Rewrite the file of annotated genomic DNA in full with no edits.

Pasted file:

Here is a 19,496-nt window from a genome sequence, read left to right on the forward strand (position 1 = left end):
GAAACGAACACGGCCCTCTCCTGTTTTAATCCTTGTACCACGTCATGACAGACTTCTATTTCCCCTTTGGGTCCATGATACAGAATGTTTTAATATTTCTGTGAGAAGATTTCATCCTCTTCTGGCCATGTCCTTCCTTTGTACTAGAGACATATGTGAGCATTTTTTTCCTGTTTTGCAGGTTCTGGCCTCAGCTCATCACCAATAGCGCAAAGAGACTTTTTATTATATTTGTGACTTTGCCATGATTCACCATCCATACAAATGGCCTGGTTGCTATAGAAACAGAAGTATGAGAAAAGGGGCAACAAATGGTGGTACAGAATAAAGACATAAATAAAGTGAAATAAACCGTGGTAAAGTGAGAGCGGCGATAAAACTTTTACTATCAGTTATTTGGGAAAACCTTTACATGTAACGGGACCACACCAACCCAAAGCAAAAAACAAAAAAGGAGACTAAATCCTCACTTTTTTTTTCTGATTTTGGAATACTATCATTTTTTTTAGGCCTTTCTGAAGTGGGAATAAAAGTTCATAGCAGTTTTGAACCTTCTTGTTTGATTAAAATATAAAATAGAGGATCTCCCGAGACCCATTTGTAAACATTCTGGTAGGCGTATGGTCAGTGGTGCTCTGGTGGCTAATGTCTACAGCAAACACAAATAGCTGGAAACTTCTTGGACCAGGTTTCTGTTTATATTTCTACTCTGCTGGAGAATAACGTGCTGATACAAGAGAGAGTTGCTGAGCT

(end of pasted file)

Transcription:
Here is a 19,496-nt window from a genome sequence, read left to right on the forward strand (position 1 = left end):
GAAACGAACACGGCCCTCTCCTGTTTTAATCCTTGTACCACGTCATGACAGACTTCTATTTCCCCTTTGGGTCCATGATACAGAATGTTTTAATATTTCTGTGAGAAGATTTCATCCTCTTCTGGCCATGTCCTTCCTTTGTACTAGAGACATATGTGAGCATTTTTTTCCTGTTTTGCAGGTTCTGGCCTCAGCTCATCACCAATAGCGCAAAGAGACTTTTTATTATATTTGTGACTTTGCCATGATTCACCATCCATACAAATGGCCTGGTTGCTATAGAAACAGAAGTATGAGAAAAGGGGCAACAAATGGTGGTACAGAATAAAGACATAAATAAAGTGAAATAAACCGTGGTAAAGTGAGAGCGGCGATAAAACTTTTACTATCAGTTATTTGGGAAAACCTTTACATGTAACGGGACCACACCAACCCAAAGCAAAAAACAAAAAAGGAGACTAAATCCTCACTTTTTTTTTCTGATTTTGGAATACTATCATTTTTTTTAGGCCTTTCTGAAGTGGGAATAAAAGTTCATAGCAGTTTTGAACCTTCTTGTTTGATTAAAATATAAAATAGAGGATCTCCCGAGACCCATTTGTAAACATTCTGGTAGGCGTATGGTCAGTGGTGCTCTGGTGGCTAATGTCTACAGCAAACACAAATAGCTGGAAACTTCTTGGACCAGGTTTCTGTTTATATTTCTACTCTGCTGGAGAATAACGTGCTGATACAAGAGAGAGTTGCTGAGCT